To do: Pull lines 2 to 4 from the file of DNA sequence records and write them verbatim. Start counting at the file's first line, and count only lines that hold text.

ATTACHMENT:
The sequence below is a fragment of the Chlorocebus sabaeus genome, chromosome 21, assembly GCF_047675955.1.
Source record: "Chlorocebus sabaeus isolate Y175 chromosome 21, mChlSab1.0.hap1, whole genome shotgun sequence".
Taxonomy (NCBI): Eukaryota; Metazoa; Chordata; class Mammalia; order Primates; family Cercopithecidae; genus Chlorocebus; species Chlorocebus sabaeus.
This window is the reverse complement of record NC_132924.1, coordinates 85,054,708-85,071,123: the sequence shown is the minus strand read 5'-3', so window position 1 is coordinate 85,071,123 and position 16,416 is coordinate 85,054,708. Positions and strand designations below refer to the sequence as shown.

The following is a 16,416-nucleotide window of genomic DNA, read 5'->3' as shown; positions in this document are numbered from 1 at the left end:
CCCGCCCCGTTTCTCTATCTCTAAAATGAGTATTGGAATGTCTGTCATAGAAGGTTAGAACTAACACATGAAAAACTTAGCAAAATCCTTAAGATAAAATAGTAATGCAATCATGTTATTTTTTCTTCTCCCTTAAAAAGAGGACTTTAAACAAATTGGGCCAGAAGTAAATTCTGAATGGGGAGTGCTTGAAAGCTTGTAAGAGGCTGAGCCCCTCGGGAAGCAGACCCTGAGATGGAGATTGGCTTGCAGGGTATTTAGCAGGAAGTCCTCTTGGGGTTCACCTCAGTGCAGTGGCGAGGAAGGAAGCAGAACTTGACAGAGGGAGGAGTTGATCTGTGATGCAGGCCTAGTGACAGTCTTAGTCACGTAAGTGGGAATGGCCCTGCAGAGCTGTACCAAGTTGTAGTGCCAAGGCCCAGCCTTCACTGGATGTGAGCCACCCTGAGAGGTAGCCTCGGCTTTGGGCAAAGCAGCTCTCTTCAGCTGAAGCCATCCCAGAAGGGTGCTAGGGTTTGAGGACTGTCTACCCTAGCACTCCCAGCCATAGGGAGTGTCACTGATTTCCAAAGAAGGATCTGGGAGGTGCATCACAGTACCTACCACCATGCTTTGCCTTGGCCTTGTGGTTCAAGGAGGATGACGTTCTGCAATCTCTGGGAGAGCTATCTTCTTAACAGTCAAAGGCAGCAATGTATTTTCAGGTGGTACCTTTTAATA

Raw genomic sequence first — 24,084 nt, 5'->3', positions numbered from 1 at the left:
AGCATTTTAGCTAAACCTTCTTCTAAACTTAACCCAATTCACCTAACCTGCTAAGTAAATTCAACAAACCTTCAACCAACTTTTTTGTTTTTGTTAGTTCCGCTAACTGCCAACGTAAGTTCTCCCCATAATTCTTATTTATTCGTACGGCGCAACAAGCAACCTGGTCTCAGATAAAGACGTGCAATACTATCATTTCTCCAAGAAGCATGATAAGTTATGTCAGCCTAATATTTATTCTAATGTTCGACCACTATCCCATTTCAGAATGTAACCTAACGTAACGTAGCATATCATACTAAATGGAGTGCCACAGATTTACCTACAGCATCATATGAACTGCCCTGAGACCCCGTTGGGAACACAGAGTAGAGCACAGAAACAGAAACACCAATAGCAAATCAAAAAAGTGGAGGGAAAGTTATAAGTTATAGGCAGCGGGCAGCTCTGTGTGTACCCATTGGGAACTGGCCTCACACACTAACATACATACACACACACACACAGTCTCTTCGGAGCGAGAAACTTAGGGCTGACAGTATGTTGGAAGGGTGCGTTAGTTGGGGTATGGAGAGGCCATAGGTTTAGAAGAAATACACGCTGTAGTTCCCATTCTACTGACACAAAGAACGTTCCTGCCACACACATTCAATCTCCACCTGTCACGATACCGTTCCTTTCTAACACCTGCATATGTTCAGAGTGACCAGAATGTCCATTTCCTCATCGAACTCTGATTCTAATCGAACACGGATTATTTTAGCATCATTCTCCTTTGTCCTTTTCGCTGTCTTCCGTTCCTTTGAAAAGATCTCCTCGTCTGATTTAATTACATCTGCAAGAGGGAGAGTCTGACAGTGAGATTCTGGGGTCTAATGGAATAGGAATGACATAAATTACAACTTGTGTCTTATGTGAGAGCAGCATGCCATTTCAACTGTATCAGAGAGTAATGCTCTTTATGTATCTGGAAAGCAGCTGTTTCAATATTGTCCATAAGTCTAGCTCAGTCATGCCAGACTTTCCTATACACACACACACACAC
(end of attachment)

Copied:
Source record: "Chlorocebus sabaeus isolate Y175 chromosome 21, mChlSab1.0.hap1, whole genome shotgun sequence".
Taxonomy (NCBI): Eukaryota; Metazoa; Chordata; class Mammalia; order Primates; family Cercopithecidae; genus Chlorocebus; species Chlorocebus sabaeus.
This window is the reverse complement of record NC_132924.1, coordinates 85,054,708-85,071,123: the sequence shown is the minus strand read 5'-3', so window position 1 is coordinate 85,071,123 and position 16,416 is coordinate 85,054,708. Positions and strand designations below refer to the sequence as shown.